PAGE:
“Where’s your other passport?” the border agent at Istanbul’s Sabiha Gokcen airport snapped as he waved my U.S. passport.
He was annoyed, but so was I. I didn’t have another passport. The one in his hand was it.
“You came to Istanbul, you didn’t exit and now you are re-entering,” he said slowly, his tone serious. “Where were you?”
But I had exited. Eleven days earlier, I had sailed from the city’s Karakoy port with a group of college friends on a Mediterranean cruise bound for Rome, I told him.
He shook my passport again and said, “Show me! Where does it say that?”
I looked in vain at the pages as he kept hold of my precious U.S. passport. He was right. I didn’t see any stamp that showed I had left Istanbul.
I didn’t understand how this had happened, but he did — or at least he thought he did: He decided I had a second, secret passport that I was hiding. But I didn’t.
There was something so comical about this that I almost started laughing.
But that was before I realized how much trouble I was in, before I was locked in a detainment room at the airport, before I spent hours questioning my every move the last few weeks.
I didn’t understand how this had happened— Mary Forgione
And it was well before I realized that no one — not my husband, Tom, not my colleagues and, most of all, not the U.S. Embassy — could help me fix a problem I didn’t create.
The start of it all
On June 15, 2015, I flew to Istanbul with a valid $20 tourist visa, purchased before I left the U.S. I spent a few days in Cappadocia, then returned to Istanbul to meet up with my group at the port.
Our cruise itinerary would take us to the Greek island of Mykonos, where we would visit the landmark windmills and browse jewelry stores and admire stunning, hand-made pieces; to Sicily, where we would hike around the base of Mt. Etna; and to Italy’s Amalfi Coast, where we would dine on handmade pasta and gelato in achingly picturesque towns before returning to Rome.
Once aboard, we caught up on our lives, recounted the usual embarrassing college memories (again!), danced at ABBA night and enjoyed the easy fun that comes with friends you have kept close for more than three decades.
After we disembarked, we toured Rome together for a few days, then said our goodbyes. On July 1, I flew back to Istanbul, where I would change airports and fly home to L.A. early the next day before the start of the Independence Day weekend.
Instead of spending the night in my already reserved hotel room, I was taking a side trip to Kafka-ville.
Plucked from the passport control line, I was taken to a stuffy airport office for questioning. I couldn’t prove I had been on a cruise because my ship pass and other papers were in my checked luggage, which I wasn’t allowed to touch.
No amount of explanation satisfied the border agent that this was a mere clerical error. To him, it appeared as if I were trying to game the system and enter a country already overwhelmed by refugees, many here illegally.
He quietly filled out some documents and directed me to sign them. I did so without reading them (one was in Turkish), because I didn’t think I had a choice.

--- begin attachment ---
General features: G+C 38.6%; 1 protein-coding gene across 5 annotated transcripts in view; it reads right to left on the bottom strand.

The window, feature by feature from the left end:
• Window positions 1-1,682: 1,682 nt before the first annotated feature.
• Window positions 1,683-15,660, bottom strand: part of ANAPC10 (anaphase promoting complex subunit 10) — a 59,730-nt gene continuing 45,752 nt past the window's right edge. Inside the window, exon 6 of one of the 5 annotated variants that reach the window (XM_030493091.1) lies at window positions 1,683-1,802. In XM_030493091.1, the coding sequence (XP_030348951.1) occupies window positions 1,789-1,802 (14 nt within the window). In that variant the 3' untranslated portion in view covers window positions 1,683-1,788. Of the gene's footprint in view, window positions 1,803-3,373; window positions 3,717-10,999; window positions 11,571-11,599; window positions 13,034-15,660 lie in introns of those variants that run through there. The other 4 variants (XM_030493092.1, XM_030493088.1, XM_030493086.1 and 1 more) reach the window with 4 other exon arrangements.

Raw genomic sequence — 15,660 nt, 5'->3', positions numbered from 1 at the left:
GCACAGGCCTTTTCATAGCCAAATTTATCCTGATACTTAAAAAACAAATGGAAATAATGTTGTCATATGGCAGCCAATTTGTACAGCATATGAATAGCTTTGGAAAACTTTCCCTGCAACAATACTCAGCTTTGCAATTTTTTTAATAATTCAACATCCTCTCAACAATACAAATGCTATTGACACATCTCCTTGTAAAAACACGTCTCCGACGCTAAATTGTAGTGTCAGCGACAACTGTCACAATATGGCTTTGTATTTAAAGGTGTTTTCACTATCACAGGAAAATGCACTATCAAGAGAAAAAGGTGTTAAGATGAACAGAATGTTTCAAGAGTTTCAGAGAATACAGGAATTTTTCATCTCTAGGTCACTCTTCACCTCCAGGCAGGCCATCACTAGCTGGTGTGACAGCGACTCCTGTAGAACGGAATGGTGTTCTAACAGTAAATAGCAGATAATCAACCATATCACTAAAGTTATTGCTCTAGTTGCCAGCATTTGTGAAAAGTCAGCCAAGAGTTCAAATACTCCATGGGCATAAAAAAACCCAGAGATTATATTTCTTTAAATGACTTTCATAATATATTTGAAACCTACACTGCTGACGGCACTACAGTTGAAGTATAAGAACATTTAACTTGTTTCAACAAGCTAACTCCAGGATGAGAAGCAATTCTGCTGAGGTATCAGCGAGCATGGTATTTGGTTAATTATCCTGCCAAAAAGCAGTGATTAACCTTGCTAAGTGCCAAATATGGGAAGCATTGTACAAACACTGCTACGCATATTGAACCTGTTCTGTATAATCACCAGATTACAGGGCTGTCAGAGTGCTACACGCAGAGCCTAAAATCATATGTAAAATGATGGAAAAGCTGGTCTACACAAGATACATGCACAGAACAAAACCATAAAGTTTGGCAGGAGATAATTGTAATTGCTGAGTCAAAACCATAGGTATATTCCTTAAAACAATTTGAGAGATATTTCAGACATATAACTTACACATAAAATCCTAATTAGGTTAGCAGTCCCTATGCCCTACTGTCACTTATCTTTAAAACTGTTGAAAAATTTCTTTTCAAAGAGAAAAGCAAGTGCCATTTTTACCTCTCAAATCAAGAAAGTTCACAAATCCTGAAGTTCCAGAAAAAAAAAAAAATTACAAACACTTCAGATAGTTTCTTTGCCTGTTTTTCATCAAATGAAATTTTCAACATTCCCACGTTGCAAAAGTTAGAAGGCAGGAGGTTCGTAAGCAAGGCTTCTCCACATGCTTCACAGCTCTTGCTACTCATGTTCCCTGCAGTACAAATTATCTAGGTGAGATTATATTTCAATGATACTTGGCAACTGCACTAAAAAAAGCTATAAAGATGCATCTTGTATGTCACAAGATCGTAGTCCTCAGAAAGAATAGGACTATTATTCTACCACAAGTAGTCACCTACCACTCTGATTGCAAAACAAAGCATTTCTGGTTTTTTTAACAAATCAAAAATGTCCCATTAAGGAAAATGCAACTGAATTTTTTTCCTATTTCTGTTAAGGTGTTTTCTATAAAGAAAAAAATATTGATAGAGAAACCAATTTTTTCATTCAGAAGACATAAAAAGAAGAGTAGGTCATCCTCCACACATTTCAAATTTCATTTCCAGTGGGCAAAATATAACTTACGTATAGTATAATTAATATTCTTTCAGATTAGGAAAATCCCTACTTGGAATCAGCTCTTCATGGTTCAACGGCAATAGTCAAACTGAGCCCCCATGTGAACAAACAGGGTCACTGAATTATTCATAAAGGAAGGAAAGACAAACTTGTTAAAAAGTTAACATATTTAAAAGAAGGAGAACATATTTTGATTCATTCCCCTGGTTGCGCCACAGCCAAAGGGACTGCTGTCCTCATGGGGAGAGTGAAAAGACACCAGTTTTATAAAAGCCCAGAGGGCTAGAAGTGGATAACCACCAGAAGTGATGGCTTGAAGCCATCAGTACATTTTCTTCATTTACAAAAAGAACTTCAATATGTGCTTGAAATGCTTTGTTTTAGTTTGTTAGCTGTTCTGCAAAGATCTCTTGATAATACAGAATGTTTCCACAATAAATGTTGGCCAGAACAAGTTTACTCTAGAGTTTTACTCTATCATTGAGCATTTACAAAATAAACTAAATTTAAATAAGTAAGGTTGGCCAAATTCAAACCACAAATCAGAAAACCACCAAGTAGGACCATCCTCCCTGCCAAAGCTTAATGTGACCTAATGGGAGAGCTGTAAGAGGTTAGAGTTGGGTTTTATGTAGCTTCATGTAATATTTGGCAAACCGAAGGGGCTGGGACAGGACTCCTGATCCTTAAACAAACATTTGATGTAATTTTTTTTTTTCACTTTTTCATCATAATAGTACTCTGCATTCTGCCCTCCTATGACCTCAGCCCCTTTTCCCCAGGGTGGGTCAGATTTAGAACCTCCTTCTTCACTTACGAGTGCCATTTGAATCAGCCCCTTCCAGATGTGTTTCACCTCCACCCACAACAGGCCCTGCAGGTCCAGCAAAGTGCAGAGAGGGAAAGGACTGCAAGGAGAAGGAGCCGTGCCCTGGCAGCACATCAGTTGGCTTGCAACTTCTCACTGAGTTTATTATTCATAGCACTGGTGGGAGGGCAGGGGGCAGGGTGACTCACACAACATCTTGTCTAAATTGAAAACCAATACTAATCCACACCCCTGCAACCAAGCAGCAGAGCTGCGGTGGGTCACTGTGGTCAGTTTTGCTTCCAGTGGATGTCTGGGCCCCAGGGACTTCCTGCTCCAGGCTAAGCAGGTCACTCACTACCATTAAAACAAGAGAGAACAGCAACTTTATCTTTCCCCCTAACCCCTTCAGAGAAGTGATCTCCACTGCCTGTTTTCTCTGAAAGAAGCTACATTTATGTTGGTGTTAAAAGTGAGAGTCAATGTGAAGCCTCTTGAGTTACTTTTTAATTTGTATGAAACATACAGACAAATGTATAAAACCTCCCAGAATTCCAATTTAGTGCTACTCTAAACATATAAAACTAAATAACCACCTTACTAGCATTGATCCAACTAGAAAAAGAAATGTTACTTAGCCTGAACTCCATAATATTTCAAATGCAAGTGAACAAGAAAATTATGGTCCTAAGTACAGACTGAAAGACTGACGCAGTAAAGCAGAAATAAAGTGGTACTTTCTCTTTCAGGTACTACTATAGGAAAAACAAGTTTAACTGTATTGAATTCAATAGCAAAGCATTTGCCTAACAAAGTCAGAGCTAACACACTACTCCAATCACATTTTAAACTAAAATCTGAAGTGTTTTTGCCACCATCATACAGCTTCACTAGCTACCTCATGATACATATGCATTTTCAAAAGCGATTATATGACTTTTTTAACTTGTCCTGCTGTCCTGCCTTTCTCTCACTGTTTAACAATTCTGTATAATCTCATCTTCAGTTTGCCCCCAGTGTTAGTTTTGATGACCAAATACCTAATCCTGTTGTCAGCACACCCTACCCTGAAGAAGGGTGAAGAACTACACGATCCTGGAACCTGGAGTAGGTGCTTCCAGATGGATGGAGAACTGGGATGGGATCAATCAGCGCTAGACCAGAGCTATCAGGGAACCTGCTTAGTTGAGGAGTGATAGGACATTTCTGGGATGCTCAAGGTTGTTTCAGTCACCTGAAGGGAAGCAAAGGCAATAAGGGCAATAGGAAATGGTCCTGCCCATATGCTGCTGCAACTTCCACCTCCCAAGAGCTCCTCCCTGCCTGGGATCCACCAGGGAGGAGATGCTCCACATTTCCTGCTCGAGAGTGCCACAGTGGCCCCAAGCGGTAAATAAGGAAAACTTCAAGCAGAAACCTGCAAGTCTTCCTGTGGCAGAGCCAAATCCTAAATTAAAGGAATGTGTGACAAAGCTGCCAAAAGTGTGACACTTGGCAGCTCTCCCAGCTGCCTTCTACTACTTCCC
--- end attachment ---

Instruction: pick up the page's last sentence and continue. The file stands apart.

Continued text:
I just wanted to go home, preferably on the flight I had booked for the following day, but that was beginning to seem increasingly unlikely.
If I couldn’t enter Turkey so I could fly out of Turkey, how would I return to the States?
I didn’t know. But he did. I was going back to Rome, not back home.
How would I get there? What would they do with me in the interim? And just how long would that interim last? Hours? Days? Weeks?
My annoyance over what I thought was a bureaucratic snafu now blossomed into full-blown fear.
A uniformed woman led me to a large, windowless room that held half a dozen chairs that folded out into little beds, the kind you sleep on at Grandma’s when you’re a kid. There was a clean bathroom with toilets, sinks and shower stalls.
She motioned me into the room, pulled the door shut and locked it.
As my mind raced, panic set in. No one knew where I was. I didn’t understand what I had just signed. Had the bureaucrat really said “Rome” or was I imagining that? What happened to my exit visa? Why didn’t I have one? What did I do wrong?
Why was I here? And how the hell was I ever going to get out?
I pounded on the thick metal door. No one came.
I’m an ardent hiker and backpacker who leads treks up Mt. Whitney at least once a year. I’m no stranger to trouble on the trail — broken bones, rattlesnakes, obnoxious group members who won’t follow directions.
Now it was time to draw on those survival skills and craft a different kind of rescue plan. Airport officials had kept my suitcase, but they let me keep my backpack. It contained my smartphone, its charger and two credit cards.
I called the U.S. Embassy in Istanbul and, after being placed on hold and then cut off, I tweeted: “I’m an American citizen being exiled from turkey. Called u but no response. Need help.” My jangled nerves, I later realized, caused me to misspell the embassy’s Twitter handle so staff there likely never saw it.
But a colleague saw it and passed it along to my editor at the L.A. Times, who thought my Twitter account had been hacked.
No, I said, I really was stuck in Turkey.
When the phone rang, I almost wept at the sound of her voice as she asked how she could help.
I explained my situation. She said The Times would contact the State Department on my behalf. She also called the cruise line hoping to get proof that I had been on that cruise.